As Hales reminded me yesterday, he went through the media ringer during his campaign. At one point, he challenged The Oregonian’s reporting about a letter he claimed to have authored for the St. Johns Review. “As you may recall,” he shared with me on the phone, “There was one point in the campaign where I thought a media outlet was factually wrong and I found out the price you pay for that. So I’m a little gun-shy.”

After we spoke yesterday afternoon, Hales said he would re-read the KATU story and get back to me. I have yet to hear from him.

Meanwhile, it’s clearer than ever that KATU took serious liberties with Hales’ positions. They have still not provided me with any further source comments from Hales that would help justify their reporting and explain why they decided to single out “bike projects” and why they framed Hales’ views on transportation as a “shift” from Mayor Adams’ (which, given what he’s said to KATU and to me, they clearly aren’t).

But the blame can’t be fully placed on KATU. For months now, Hales has found himself trying to explain and clarify his position on transportation. His “back to basics” and “roads first” rhetoric, especially given the narrative context in Portland around spending on bicycle-related projects, could easily be misinterpreted. The KATU story is just one consequence of Hales’ (intentionally?) vague position.

During my conversation with Hales, he said, “People are going to keep framing this story in terms of a conflict of bikes versus cars no matter what I say. But I’ll try and be as clear as I can possibly be.”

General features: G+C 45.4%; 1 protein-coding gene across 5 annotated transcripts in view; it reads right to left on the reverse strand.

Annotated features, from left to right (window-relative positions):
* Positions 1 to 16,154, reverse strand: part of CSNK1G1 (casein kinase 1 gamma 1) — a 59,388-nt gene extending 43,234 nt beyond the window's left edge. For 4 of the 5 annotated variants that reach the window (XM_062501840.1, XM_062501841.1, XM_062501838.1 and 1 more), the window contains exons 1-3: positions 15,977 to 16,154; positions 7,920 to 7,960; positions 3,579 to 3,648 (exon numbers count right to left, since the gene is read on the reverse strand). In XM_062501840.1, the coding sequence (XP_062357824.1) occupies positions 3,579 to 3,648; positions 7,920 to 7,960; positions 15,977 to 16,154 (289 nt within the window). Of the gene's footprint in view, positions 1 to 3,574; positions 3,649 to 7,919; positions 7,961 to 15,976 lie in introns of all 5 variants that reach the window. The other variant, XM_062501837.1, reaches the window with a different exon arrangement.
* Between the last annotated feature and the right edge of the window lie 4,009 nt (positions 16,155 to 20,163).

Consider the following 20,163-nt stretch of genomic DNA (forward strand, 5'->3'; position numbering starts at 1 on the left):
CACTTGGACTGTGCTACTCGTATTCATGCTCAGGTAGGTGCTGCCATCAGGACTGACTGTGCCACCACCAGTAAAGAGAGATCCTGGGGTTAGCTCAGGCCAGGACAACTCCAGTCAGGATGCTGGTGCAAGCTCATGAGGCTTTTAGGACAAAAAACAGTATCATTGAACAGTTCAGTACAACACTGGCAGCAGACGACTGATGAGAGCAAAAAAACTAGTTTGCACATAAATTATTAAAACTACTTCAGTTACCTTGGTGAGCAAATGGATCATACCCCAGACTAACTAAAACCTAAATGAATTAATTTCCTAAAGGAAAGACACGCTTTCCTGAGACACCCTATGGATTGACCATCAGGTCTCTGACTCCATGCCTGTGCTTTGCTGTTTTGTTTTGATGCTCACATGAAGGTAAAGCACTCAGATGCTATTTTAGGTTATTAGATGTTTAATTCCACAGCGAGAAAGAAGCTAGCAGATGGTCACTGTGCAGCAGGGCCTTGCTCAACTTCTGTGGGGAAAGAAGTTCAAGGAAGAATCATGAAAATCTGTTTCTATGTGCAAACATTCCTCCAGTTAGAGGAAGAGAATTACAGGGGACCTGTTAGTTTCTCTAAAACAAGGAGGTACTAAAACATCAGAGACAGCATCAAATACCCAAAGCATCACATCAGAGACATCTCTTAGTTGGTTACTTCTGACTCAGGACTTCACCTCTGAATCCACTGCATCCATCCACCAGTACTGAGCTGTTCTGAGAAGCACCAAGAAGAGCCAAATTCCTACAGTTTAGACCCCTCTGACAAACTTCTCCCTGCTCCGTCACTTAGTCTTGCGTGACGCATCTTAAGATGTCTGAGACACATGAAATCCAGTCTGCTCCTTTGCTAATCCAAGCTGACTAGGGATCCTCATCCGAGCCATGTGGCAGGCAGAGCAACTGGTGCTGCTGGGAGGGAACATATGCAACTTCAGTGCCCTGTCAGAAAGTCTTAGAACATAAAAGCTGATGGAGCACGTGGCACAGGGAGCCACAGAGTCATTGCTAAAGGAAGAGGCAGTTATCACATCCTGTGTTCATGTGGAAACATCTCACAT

This story, and the confusion many people in the community continue to have around it, make it clear that he needs to try harder. A public refutation of the KATU story and/or a public statement that more clearly spells out his views is what’s needed to set the record straight.

NOTE: We love your comments and work hard to ensure they are welcoming of all perspectives. Disagreements are encouraged, but only if done with tact and respect. BikePortland is an inclusive company with no tolerance for discrimination or harassment including expressions of racism, sexism, homophobia, or xenophobia. If you see a mean or inappropriate comment, please contact us and we'll take a look at it right away. Also, if you comment frequently, please consider holding your thoughts so that others can step forward. Thank you — Jonathan

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Tony
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Tony

I wish there was a way we could get a little hyperventilation going over at his place. Has the BTA contacted him about this?

9watts
Guest
9watts

Thanks for holding KATU’s and Charlie Hales’ feet to the fire, Jonathan.
This could get interesting (or frustrating). Given how long it took for Hales to distance himself from the Slovic piece he first embraced, this could take a while, but your batting average is quite good.

Joseph E
Guest

KATU can misrepresent Hales views all they want, as long as PBOT keeps building sidewalks and safe bike facilities. I care mainly about what Charlie does, not what people say he plans to do.

Jacob
Guest
Jacob